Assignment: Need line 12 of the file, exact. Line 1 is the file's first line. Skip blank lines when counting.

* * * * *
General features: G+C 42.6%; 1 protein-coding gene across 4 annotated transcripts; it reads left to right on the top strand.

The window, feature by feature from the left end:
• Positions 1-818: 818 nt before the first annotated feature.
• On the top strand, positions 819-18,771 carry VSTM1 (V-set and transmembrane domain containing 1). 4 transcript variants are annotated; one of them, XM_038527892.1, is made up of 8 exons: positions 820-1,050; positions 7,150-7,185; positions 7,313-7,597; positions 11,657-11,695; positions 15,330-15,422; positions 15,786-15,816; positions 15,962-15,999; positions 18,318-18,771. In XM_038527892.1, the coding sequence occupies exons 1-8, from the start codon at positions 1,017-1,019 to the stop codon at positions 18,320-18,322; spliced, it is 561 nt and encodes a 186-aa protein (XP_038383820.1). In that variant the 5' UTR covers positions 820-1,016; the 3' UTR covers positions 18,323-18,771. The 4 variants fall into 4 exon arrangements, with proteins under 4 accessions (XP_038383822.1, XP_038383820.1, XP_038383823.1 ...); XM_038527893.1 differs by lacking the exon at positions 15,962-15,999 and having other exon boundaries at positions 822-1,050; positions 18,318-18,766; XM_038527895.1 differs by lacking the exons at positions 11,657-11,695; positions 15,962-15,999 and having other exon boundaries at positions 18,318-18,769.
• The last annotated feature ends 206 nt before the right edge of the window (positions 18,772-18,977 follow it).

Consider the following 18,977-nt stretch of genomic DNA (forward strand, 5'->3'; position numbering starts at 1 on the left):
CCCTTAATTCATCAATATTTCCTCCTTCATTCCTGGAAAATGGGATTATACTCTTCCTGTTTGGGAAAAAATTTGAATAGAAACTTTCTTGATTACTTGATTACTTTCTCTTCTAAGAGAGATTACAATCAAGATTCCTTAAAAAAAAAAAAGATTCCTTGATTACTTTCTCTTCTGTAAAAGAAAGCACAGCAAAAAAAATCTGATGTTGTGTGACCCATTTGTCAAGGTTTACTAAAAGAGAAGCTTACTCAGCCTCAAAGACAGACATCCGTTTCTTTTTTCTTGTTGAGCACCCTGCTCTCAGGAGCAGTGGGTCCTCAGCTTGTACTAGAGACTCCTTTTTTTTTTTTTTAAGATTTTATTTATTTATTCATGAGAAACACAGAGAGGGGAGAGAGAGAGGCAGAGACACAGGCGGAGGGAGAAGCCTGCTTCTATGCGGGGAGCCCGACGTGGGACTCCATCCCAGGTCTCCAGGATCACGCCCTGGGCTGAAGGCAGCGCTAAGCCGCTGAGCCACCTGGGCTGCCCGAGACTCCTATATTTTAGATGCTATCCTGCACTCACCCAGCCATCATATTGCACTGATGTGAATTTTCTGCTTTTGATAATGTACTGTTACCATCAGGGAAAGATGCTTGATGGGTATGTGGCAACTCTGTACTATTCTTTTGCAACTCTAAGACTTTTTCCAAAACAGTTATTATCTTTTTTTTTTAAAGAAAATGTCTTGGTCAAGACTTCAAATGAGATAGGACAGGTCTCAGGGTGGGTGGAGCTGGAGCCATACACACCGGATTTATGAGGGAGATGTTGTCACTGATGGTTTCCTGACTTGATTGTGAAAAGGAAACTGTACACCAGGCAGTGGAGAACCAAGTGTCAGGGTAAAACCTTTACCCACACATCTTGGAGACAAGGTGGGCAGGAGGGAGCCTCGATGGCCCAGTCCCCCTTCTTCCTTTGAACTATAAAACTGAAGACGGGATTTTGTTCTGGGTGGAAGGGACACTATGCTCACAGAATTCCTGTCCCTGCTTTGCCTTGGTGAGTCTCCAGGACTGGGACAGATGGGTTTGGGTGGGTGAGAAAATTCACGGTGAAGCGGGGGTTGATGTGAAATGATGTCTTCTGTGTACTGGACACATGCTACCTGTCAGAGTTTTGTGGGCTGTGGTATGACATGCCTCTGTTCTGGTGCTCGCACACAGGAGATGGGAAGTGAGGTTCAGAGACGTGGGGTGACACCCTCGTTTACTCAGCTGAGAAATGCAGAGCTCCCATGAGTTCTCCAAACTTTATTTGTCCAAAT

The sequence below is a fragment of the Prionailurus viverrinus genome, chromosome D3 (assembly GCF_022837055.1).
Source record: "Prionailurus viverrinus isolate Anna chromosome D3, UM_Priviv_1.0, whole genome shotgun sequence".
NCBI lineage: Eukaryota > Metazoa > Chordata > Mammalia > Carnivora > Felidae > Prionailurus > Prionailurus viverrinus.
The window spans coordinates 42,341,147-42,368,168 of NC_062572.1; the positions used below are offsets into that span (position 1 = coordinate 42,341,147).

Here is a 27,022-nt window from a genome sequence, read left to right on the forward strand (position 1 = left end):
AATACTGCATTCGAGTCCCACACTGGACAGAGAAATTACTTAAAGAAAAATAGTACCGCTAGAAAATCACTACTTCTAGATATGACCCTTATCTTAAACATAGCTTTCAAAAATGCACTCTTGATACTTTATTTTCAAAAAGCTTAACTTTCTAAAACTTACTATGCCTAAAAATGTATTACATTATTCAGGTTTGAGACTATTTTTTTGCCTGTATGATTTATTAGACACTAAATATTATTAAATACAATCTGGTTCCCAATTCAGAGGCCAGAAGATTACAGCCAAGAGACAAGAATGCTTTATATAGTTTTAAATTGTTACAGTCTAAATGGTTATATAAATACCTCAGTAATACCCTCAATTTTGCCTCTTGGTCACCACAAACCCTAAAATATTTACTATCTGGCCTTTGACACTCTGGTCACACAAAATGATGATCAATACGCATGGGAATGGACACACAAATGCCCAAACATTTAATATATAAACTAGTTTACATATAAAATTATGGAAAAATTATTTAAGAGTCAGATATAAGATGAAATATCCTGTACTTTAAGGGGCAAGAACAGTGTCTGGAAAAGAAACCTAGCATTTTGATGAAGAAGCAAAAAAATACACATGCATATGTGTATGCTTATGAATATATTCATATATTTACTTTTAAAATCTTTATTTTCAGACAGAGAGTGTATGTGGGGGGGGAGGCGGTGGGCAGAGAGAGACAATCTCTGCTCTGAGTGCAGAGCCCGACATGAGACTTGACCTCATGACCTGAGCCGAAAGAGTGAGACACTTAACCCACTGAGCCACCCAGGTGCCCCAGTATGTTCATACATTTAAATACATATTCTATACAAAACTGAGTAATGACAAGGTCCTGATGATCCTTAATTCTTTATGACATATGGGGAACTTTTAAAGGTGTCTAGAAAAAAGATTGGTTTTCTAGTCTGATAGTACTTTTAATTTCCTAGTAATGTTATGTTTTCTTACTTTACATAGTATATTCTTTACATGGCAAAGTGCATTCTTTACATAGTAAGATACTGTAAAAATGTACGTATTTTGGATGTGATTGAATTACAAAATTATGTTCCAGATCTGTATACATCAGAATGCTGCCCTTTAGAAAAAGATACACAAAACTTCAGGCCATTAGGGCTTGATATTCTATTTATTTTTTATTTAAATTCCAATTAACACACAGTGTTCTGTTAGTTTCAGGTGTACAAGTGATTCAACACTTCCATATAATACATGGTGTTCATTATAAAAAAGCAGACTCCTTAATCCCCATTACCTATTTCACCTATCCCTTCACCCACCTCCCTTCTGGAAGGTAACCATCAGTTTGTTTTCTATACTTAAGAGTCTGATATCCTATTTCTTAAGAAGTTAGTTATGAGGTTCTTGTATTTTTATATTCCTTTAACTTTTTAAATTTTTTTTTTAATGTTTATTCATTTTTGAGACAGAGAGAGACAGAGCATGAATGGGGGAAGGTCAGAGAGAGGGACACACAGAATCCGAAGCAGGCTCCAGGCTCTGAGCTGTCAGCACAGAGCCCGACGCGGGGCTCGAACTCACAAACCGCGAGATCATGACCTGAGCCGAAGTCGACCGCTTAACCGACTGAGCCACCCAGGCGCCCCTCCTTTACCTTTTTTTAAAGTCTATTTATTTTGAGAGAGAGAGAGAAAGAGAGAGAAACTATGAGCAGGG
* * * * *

Here is a 27,022-nt window from a genome sequence, read left to right on the forward strand (position 1 = left end):